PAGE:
Recently a friend asked if I’d be interested in going to a poster exhibit at The Japan Foundation here, in Toronto. The 67 posters in the exhibit, most of which date back to the 1970s, were designed by Eiko Ishioka, who passed in 2012.
Aside from her spectacular career as an art director and graphic designer in Tokyo, she was also a clothing and costume designer and she had a distinguished career as a designer in films.
Her film career began with Mishima: A Life in Four Chapters, directed by Paul Schrader, of Taxi Driver, Raging Bull, The Last Temptation of Christ and Bringing Out the Dead fame.
When we arrived at the exhibit we noticed a film playing in a room off the reception area and decided to start with that. It was about the making of Mishima: A Life in Four Chapters and, in addition to showing many clips of the film, it also featured interviews with Ishioka, Paul Schrader and Philip Glass, who scored the music.
Don’t ask me how long this “documentary” lasted. I was so absorbed I lost track of time. So did my friend and, when it was over, we both decided we needed to “sit” with what we’d just seen and would come back to see the posters another time. It had made that much of an impact on both of us.
So sit we did. At a nearby restaurant. And over a tasty lunch and ice cold beer we rambled on and on about how desperately we’d both needed to see that, what perfect timing it was and how it was like a balm for our bruised and battered souls.
All I will say is, every single frame of the clips of the film they showed, was “designed,” and designed so beautifully, so perfectly, it took my breath away. In fact, the two of us kept gasping out loud — lucky we were in there by ourselves.
Every single clip was also a lesson in the art (and discipline) of getting rid of everything that is unnecessary and keeping only what is essential, distilling everything down to the very essence of the idea. It was pure, it was simple and so very beautiful. And oh so difficult to achieve.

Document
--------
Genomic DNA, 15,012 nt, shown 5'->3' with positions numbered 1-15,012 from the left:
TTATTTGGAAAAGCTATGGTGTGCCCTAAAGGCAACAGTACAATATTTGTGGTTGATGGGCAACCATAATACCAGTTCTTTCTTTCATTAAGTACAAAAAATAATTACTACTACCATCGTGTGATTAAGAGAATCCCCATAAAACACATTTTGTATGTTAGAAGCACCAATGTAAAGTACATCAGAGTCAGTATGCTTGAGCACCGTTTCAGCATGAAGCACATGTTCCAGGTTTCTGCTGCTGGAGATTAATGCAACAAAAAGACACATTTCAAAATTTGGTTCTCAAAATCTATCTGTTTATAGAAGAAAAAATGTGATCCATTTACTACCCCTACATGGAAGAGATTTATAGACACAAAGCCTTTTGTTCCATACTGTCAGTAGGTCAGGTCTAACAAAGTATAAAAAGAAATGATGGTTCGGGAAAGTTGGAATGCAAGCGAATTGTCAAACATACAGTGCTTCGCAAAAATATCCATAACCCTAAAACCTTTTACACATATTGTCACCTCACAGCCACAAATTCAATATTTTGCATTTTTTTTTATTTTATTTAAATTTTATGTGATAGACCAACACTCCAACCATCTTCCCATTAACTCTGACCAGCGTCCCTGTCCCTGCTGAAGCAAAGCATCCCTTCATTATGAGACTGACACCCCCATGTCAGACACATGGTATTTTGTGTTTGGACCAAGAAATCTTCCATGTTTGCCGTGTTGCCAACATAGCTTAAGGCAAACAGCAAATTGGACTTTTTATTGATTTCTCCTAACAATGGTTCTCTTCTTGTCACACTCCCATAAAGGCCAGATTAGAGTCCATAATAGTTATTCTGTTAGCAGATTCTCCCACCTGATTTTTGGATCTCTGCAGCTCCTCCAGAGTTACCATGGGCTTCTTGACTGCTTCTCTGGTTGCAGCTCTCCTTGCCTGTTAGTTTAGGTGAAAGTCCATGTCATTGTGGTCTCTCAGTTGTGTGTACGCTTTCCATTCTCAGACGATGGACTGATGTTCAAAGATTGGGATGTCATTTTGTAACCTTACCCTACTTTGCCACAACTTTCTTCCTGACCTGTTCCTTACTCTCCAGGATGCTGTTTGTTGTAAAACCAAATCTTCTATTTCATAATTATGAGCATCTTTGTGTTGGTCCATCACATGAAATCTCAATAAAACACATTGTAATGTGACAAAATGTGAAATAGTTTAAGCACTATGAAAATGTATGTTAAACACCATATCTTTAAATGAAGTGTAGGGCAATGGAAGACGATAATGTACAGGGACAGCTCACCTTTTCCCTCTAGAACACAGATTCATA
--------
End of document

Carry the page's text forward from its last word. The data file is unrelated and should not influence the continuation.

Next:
The film is also a lesson in collaboration and how important and magical it can be. If Eiko Ishioka, Paul Schrader and Philip Glass had not shared the same vision, if they hadn’t all been on the same page, if they hadn’t been able to put egos aside and work as one, it is doubtful the film would have turned out the way it turned out.
To say Mishima: A Life in Four Chapters is magnificent, that it is a masterpiece is an understatement; and I am desperate to see it. What I’d really like is to see the “how- it-was-made” film first and then watch the film itself. Several times over.
I’ve been around, and have worked in advertising, a very long time. While there is certainly still some good work being done, there’s not as much of it as there used to be; and it’s becoming increasingly more difficult to interest clients in it. We live in a get-in-done-fast-and-cheap world.
Sometimes it gets me down, when the struggle to resist and hang on to my standards gets wearying and I start to question whether or not, at this point in my life, I want to keep on banging my head against the wall.
Then came this.
Must get my own copy of Mishima: A Life in four Chapters.